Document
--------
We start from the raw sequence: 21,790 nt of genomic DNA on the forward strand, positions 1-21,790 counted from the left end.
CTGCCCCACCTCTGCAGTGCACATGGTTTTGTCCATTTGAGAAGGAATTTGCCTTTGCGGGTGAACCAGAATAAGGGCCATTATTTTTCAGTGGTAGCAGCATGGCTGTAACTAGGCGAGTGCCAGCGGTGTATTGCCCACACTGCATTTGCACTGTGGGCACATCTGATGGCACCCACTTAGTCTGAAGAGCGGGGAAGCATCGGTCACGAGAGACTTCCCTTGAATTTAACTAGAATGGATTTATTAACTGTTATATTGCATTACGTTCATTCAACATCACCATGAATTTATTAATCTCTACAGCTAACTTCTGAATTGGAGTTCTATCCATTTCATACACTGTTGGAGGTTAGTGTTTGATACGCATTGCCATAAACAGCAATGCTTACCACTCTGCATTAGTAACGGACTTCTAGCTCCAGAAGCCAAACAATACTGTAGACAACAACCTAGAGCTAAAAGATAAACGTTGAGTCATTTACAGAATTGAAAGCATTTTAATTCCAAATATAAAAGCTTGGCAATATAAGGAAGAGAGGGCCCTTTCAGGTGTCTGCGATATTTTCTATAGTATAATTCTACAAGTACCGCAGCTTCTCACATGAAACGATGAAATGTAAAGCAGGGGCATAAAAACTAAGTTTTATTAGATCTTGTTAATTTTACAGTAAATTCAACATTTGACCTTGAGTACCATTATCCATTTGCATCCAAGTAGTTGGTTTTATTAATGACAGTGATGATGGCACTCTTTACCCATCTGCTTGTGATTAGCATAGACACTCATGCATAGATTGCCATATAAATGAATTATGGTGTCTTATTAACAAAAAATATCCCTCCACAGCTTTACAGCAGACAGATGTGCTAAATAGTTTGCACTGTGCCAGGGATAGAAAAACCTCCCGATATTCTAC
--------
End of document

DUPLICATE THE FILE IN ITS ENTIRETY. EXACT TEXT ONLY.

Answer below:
We start from the raw sequence: 21,790 nt of genomic DNA on the forward strand, positions 1-21,790 counted from the left end.
CTGCCCCACCTCTGCAGTGCACATGGTTTTGTCCATTTGAGAAGGAATTTGCCTTTGCGGGTGAACCAGAATAAGGGCCATTATTTTTCAGTGGTAGCAGCATGGCTGTAACTAGGCGAGTGCCAGCGGTGTATTGCCCACACTGCATTTGCACTGTGGGCACATCTGATGGCACCCACTTAGTCTGAAGAGCGGGGAAGCATCGGTCACGAGAGACTTCCCTTGAATTTAACTAGAATGGATTTATTAACTGTTATATTGCATTACGTTCATTCAACATCACCATGAATTTATTAATCTCTACAGCTAACTTCTGAATTGGAGTTCTATCCATTTCATACACTGTTGGAGGTTAGTGTTTGATACGCATTGCCATAAACAGCAATGCTTACCACTCTGCATTAGTAACGGACTTCTAGCTCCAGAAGCCAAACAATACTGTAGACAACAACCTAGAGCTAAAAGATAAACGTTGAGTCATTTACAGAATTGAAAGCATTTTAATTCCAAATATAAAAGCTTGGCAATATAAGGAAGAGAGGGCCCTTTCAGGTGTCTGCGATATTTTCTATAGTATAATTCTACAAGTACCGCAGCTTCTCACATGAAACGATGAAATGTAAAGCAGGGGCATAAAAACTAAGTTTTATTAGATCTTGTTAATTTTACAGTAAATTCAACATTTGACCTTGAGTACCATTATCCATTTGCATCCAAGTAGTTGGTTTTATTAATGACAGTGATGATGGCACTCTTTACCCATCTGCTTGTGATTAGCATAGACACTCATGCATAGATTGCCATATAAATGAATTATGGTGTCTTATTAACAAAAAATATCCCTCCACAGCTTTACAGCAGACAGATGTGCTAAATAGTTTGCACTGTGCCAGGGATAGAAAAACCTCCCGATATTCTAC